|Publication number||US7719697 B2|
|Application number||US 11/817,004|
|Publication date||May 18, 2010|
|Filing date||Feb 21, 2006|
|Priority date||Feb 28, 2005|
|Also published as||CA2600014A1, CA2600014C, CN100573035C, CN101128719A, DE602006001205D1, EP1853876A1, EP1853876B1, US20080278733, WO2006092478A1|
|Publication number||11817004, 817004, PCT/2006/388, PCT/FR/2006/000388, PCT/FR/2006/00388, PCT/FR/6/000388, PCT/FR/6/00388, PCT/FR2006/000388, PCT/FR2006/00388, PCT/FR2006000388, PCT/FR200600388, PCT/FR6/000388, PCT/FR6/00388, PCT/FR6000388, PCT/FR600388, US 7719697 B2, US 7719697B2, US-B2-7719697, US7719697 B2, US7719697B2|
|Original Assignee||Airbus France|
|Export Citation||BiBTeX, EndNote, RefMan|
|Patent Citations (16), Non-Patent Citations (1), Classifications (7), Legal Events (3)|
|External Links: USPTO, USPTO Assignment, Espacenet|
The present invention relates to an optical probe and to a device comprising a plurality of such optical probes for measuring the thickness of an accretion of frost on a surface, in particular an aircraft aerodynamic surface (wing, empennage, etc.).
It is known that, under particular meteorological conditions, accretions of frost may form on the aerodynamic surfaces of an aircraft in flight, thereby, on the one hand, modifying the aerodynamic profile and hence the aerodynamic characteristics of said surfaces and, on the other hand, making said aircraft heavier and modifying the trim thereof. Such accretions of frost may therefore render the aircraft uncontrollable and cause it to drop.
In order to study the meteorological conditions of frost formation and, thus, anticipate accretions of frost on the aerodynamic surfaces of an aircraft and avoid their consequences, specific campaigns of flight trials are conducted. These trials are aimed at improving the knowledge regarding the shapes of the natural accretions of frost that are apt to be laid down so as to validate already existing models, within the framework of the aircraft certification procedure. Thus, they make it possible to define the shapes of the accretions, to measure the thicknesses and spread thereof in particular about the profile of the aerodynamic surfaces and to determine the state of said profile.
As regards solely the measurement of the thickness of frost accretions, numerous probes are already known which operate by implementing physical principles such as electrical induction and propagation of ultrasounds, microwaves and light beams in frost.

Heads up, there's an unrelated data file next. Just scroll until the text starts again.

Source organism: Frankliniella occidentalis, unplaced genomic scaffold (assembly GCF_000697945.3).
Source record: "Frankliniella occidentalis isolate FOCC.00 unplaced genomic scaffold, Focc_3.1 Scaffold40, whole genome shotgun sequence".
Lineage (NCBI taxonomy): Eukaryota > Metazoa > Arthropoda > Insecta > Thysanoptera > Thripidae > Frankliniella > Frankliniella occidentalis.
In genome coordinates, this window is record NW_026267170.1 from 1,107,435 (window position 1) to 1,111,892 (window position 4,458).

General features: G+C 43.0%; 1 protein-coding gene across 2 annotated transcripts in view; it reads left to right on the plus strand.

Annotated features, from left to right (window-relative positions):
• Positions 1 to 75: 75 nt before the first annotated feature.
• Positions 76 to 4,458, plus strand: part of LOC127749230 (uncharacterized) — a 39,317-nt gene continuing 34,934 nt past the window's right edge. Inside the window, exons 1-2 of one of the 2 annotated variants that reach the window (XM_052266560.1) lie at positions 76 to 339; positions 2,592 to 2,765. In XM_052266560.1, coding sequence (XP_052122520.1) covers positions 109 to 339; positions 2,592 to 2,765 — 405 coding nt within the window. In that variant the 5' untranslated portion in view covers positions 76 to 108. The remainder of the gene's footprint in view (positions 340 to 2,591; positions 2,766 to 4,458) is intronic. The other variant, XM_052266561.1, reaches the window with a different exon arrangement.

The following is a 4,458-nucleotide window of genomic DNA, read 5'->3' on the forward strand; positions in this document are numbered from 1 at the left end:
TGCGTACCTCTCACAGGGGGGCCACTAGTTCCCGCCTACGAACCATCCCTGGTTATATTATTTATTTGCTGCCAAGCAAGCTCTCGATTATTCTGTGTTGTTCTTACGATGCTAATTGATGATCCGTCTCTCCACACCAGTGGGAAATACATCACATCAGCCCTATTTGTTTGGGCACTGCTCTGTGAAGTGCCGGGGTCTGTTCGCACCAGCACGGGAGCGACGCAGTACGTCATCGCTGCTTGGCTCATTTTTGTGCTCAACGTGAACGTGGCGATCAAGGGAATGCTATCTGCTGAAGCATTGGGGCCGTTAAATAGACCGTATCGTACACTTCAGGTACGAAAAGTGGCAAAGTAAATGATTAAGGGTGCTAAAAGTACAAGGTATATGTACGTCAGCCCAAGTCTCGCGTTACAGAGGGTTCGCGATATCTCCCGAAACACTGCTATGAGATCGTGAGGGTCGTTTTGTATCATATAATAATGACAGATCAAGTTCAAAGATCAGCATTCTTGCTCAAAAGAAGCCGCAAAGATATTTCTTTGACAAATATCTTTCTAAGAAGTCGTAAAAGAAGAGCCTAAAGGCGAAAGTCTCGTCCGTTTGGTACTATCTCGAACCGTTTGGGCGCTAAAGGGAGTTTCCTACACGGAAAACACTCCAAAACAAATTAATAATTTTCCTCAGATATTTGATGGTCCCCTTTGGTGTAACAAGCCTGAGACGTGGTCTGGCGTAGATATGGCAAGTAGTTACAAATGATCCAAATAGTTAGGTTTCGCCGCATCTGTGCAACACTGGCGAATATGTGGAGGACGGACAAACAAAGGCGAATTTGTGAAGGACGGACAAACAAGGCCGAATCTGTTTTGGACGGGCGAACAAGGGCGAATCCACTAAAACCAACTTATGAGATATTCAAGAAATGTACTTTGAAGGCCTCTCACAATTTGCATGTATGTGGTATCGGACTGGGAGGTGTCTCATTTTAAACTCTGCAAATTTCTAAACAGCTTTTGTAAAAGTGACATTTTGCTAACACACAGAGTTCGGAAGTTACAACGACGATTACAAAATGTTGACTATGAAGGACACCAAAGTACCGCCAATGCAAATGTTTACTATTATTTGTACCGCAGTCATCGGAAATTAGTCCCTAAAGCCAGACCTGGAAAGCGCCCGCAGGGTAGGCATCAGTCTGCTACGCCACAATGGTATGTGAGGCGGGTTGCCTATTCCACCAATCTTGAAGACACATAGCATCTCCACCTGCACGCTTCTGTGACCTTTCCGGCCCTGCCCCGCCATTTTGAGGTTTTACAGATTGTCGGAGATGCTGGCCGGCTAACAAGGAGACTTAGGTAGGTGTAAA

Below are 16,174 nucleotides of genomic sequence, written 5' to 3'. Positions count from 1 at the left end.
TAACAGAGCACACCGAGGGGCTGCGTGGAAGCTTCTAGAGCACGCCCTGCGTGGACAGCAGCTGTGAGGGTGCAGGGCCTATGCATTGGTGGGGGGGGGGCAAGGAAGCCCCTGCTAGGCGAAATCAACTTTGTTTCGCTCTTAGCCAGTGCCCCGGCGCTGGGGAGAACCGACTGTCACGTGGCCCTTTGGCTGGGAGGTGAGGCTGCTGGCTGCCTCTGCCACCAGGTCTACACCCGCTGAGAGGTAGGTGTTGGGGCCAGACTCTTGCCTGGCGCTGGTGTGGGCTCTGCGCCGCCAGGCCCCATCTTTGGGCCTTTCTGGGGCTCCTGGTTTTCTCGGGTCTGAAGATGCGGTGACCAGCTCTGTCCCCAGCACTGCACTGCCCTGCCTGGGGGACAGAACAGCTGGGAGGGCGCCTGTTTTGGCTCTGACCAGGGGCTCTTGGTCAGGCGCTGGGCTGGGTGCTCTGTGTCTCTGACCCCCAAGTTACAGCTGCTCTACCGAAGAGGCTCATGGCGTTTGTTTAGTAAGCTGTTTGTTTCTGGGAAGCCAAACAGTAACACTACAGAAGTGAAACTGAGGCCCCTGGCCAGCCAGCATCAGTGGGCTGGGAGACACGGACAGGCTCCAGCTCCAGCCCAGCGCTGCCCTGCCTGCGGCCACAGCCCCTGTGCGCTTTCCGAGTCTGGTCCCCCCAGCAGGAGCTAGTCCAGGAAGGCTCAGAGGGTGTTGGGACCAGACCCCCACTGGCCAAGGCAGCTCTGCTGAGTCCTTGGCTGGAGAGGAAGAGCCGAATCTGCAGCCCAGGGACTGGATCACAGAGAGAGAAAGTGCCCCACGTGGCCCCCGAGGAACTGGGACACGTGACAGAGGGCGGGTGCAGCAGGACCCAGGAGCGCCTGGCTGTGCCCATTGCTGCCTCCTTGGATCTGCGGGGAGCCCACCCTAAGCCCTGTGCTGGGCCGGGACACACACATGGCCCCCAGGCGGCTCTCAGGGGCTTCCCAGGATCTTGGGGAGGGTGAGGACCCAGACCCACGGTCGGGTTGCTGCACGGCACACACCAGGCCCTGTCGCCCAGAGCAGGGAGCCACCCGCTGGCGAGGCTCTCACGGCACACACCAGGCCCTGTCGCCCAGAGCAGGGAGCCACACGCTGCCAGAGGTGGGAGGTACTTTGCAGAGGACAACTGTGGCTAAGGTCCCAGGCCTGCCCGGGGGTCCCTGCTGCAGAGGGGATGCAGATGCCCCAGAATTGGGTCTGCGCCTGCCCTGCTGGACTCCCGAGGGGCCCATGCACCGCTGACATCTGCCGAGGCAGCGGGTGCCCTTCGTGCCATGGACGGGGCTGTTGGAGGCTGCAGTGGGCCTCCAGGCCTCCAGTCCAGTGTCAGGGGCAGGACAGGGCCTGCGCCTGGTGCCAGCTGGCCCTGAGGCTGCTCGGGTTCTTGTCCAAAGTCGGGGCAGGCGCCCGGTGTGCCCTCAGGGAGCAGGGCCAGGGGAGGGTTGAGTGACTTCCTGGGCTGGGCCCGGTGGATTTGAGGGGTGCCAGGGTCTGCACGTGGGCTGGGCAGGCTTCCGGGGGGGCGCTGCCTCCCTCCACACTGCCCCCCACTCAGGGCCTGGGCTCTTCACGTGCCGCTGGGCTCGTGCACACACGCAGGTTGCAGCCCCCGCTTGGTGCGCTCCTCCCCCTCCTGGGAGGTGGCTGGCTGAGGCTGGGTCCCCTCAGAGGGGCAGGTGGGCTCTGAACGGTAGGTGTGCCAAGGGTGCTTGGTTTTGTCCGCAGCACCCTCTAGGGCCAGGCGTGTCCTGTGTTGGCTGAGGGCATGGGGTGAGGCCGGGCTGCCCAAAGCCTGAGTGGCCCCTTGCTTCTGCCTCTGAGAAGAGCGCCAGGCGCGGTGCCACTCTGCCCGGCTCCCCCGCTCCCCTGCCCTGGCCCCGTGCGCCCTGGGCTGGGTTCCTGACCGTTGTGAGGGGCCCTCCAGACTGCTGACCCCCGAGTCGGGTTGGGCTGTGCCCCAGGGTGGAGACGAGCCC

For example, document U.S. Pat. No. 6,425,286 describes an electro-optical probe for detecting frost. This probe comprises a base for fixing it to a surface of the aircraft in contact with the aerodynamic flow, as well as an oblong casing, orthogonal to said base and provided with a cavity in which frost can accumulate. A light beam passes through the cavity and a sensor makes it possible to detect or not the presence of said beam. In case of frost, the latter obstructs the cavity so that the light beam may not be detected by the sensor. This probe furthermore comprises a heating device for melting the frost accumulated in the cavity. By counting the number of heating cycles, the probe can evaluate the total quantity of frost formed.
Regardless of the physical principle on which the operation of these known probes is based, experience shows that they can measure only limited thicknesses of frost and, sometimes, with low accuracy.
One of the objects of the present invention is to remedy this drawback and relates to an optical probe able to accurately measure significant thicknesses of frost (for example some ten centimeters).
To this end, according to the invention, the probe for measuring the thickness of an accretion of frost on a surface, in particular an aircraft aerodynamic surface, said probe being provided with a base able to be applied to said surface,